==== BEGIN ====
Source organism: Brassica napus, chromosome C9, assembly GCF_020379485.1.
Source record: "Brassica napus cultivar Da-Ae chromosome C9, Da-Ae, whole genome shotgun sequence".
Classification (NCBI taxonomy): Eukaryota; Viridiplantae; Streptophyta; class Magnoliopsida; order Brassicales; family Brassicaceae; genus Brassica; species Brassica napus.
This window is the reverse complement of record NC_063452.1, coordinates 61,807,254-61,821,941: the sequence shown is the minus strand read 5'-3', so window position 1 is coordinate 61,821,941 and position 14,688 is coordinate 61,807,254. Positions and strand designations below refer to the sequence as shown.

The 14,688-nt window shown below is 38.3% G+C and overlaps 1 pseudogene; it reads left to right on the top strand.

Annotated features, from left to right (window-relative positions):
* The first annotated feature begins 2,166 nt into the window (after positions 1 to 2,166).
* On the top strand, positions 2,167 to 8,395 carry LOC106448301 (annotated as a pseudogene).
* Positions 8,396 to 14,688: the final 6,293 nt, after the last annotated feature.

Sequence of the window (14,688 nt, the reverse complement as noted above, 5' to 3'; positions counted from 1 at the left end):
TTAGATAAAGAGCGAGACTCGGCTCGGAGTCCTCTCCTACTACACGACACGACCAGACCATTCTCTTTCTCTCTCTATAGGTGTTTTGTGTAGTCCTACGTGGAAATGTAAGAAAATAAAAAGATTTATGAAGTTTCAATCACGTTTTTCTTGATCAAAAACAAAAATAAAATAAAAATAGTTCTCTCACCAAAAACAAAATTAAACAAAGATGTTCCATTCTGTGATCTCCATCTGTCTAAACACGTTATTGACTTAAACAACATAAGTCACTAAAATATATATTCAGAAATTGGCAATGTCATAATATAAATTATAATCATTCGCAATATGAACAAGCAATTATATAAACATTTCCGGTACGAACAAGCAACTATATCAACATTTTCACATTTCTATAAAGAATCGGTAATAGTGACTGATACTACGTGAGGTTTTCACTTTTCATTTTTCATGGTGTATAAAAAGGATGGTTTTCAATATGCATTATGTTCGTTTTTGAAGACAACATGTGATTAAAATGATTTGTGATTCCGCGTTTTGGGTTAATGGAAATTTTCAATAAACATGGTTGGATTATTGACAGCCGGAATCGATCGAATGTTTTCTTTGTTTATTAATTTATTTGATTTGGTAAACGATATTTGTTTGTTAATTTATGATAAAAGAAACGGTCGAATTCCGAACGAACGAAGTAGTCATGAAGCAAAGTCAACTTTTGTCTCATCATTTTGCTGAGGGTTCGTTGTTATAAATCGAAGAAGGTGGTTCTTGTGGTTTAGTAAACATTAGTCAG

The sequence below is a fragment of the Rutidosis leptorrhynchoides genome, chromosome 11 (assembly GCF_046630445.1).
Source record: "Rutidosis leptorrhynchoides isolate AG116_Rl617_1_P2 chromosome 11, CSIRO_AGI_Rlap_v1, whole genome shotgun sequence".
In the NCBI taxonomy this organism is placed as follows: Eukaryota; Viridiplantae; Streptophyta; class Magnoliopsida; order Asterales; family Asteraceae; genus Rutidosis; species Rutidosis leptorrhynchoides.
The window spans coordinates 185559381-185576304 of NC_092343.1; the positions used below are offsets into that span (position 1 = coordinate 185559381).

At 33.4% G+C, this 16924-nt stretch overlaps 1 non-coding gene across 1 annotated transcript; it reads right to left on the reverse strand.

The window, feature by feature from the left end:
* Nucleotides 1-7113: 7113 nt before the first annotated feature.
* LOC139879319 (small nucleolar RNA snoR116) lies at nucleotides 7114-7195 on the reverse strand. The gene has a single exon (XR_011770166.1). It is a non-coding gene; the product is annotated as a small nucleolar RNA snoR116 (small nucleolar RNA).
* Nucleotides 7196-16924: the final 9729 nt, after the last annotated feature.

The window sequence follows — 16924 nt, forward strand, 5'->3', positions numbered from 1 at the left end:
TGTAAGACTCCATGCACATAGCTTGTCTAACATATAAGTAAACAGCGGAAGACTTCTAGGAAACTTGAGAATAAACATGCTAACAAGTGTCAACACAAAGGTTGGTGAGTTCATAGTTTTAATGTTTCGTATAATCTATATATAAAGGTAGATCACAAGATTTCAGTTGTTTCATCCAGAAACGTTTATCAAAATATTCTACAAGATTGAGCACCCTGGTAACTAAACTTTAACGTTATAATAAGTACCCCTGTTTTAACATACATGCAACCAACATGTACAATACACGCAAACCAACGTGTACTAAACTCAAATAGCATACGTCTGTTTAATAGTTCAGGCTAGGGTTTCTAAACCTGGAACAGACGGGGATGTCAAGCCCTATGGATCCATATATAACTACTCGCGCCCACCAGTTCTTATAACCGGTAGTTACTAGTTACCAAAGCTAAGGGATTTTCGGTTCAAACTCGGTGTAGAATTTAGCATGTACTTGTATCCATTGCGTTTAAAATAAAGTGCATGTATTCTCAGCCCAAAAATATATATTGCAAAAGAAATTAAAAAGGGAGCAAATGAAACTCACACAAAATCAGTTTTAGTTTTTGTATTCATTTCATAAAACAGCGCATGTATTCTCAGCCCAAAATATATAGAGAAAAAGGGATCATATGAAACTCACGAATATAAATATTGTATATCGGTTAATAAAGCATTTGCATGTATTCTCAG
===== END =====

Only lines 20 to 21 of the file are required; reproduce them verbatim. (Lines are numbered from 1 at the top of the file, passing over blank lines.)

* Nucleotides 7196-16924: the final 9729 nt, after the last annotated feature.

The window sequence follows — 16924 nt, forward strand, 5'->3', positions numbered from 1 at the left end: